Leadership in Sandhurst schools is inspired by the Catholic story and serves the mission of Catholic schooling.

In the context of school improvement, leadership may be considered, described, evaluated and validated according to how fully it is able to:

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Shape culture

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Shared vision

Leaders build a school culture based on a shared vision and an ambitious sense of purpose. This requires the school community to imagine the needs of students in the future and let go of any self-limiting assumptions.

Senge (2004) describes three steps in how such a complex process occurs:

sensing (observing and becoming one with the world), presencing (retreating and reflecting, allowing inner knowing to emerge), and realising (acting swiftly, with a natural flair).

This vision guides planning and impacts on the quality of learning and teaching outcomes for students and their families.

Effective Catholic school leaders articulate the shared vision and values of the school in ways that people can understand. They initiate and pursue relationships with others to further the learning opportunities for students and enhance the expertise and capacity of the school community.

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Catholic identity

The Catholic identity of each school begins with a vision of full engagement with human potential inspired by the Catholic story.

Effective Catholic school leaders witness to the belief that every student can grow to wholeness and abundance of body, mind and spirit.

They understand how to bring into harmony elements of faith, life and culture so that students, families/carers and staff experience a school that is inclusive, life-giving, sacramental, faithful and just.

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Collaborative school cultures

Leaders build collaborative school cultures, in which the underlying norms, values, beliefs, and assumptions reinforce and support high levels of collegiality, teamwork, and dialogue about practice.

Collaborative school cultures are characterized by teachers and staff who regularly engage in professional dialogue with colleagues; share knowledge and expertise; and collaborate to discover the best ways to improve learning outcomes for all students.

‘Collaborative ministry does not happen automatically or easily. It demands attention to both process and structures. Among the processes that facilitate collaborative ministry (leadership) are: the formulation of a clear, realistic and shared vision; a mechanism for the identification and union of gifts; the articulation of beliefs; the clarification of roles; the development of requisite skills; the deepening of a collaborative spirituality; and the empowerment of a group to implement the collaborative vision.’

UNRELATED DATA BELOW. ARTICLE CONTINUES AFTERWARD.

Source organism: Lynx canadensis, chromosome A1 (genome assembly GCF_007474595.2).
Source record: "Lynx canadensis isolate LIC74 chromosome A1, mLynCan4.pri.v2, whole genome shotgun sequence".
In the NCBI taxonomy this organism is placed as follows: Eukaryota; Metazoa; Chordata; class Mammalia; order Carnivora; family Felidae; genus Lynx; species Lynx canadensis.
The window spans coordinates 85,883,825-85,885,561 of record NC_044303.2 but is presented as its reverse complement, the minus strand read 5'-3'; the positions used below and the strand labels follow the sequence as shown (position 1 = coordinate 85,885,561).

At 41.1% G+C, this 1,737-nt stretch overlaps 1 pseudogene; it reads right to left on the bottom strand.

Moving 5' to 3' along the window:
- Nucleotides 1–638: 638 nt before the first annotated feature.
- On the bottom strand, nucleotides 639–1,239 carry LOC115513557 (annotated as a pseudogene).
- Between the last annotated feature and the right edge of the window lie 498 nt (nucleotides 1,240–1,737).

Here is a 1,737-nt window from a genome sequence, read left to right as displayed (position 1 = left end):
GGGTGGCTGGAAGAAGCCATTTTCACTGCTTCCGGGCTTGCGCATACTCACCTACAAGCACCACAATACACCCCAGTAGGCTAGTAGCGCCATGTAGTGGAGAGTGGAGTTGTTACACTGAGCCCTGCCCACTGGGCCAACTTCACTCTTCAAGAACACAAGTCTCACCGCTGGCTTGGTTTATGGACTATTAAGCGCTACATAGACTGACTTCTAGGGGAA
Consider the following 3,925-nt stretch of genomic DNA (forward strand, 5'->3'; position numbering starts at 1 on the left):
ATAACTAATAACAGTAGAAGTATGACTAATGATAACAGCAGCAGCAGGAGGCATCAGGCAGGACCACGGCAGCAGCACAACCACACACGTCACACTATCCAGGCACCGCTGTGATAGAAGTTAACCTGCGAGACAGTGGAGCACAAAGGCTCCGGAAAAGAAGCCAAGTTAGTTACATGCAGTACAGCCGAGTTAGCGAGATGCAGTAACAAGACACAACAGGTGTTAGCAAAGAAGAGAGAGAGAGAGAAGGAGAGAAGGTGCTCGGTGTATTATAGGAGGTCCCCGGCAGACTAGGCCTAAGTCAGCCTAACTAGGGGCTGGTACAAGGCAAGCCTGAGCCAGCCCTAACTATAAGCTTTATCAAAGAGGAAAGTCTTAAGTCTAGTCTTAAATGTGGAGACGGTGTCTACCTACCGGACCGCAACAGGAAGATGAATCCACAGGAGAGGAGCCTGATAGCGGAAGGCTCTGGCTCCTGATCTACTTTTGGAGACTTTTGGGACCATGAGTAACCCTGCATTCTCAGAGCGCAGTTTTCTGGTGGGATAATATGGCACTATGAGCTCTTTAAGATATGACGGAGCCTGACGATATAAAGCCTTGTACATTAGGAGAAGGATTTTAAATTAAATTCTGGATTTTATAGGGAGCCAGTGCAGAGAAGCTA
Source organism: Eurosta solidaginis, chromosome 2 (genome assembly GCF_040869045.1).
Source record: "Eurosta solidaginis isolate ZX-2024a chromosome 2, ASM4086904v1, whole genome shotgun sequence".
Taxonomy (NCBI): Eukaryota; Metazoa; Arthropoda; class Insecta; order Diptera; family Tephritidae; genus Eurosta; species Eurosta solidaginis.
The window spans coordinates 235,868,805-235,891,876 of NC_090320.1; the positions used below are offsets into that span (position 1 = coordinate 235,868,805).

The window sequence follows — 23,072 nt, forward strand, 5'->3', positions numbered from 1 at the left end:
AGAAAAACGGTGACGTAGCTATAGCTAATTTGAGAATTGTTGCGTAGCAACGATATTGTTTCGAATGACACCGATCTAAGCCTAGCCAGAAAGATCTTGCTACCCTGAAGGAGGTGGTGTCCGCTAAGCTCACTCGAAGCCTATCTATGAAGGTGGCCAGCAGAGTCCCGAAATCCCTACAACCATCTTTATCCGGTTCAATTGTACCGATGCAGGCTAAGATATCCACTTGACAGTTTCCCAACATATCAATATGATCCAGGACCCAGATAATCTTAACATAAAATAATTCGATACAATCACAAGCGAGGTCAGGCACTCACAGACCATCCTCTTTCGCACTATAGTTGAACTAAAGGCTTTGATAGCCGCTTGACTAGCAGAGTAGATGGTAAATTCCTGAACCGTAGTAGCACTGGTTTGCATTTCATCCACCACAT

Collaborative cultures foster

In collaborative cultures, teachers and others lead each other and work together to develop and foster:

  • knowledge of their students
  • confidence in meeting their needs
  • high performing teams
  • ongoing professional learning including, opportunities to learn from each other through observation, dialogue and feedback
  • opportunities for shared leadership.

Collaborative school cultures foster practices that support success in the following ways: 

  • the teacher and staff receive respect and consideration
  • ‘broad agreement on educational values’ exists, but colleagues accept the natural disagreements that foster new dialogue 
  • these schools are ‘places of hard work, of strong and common commitment, dedication, of collective responsibility, and of a special sense of pride in the institution’ 
  • disagreements are openly voiced as purpose and practice are discussed
  • uncertainty, mistakes and failure are not ‘protected and defended’ but are openly shared, discussed, and examined to support growth and development
  • students show improved achievement.


‘What characterizes cultures of collaboration are not formal organization, meetings or bureaucratic procedures. Nor are cultures of collaboration mounted for specific projects and events. Rather, they consist of pervasive qualities, attitudes, and behaviours that run through staff relationships on a moment-by-moment, day-to-day basis. Help, support, trust and openness are at the heart of these relationships. Beneath that there is a commitment to valuing people as individuals and valuing the groups to which they belong.’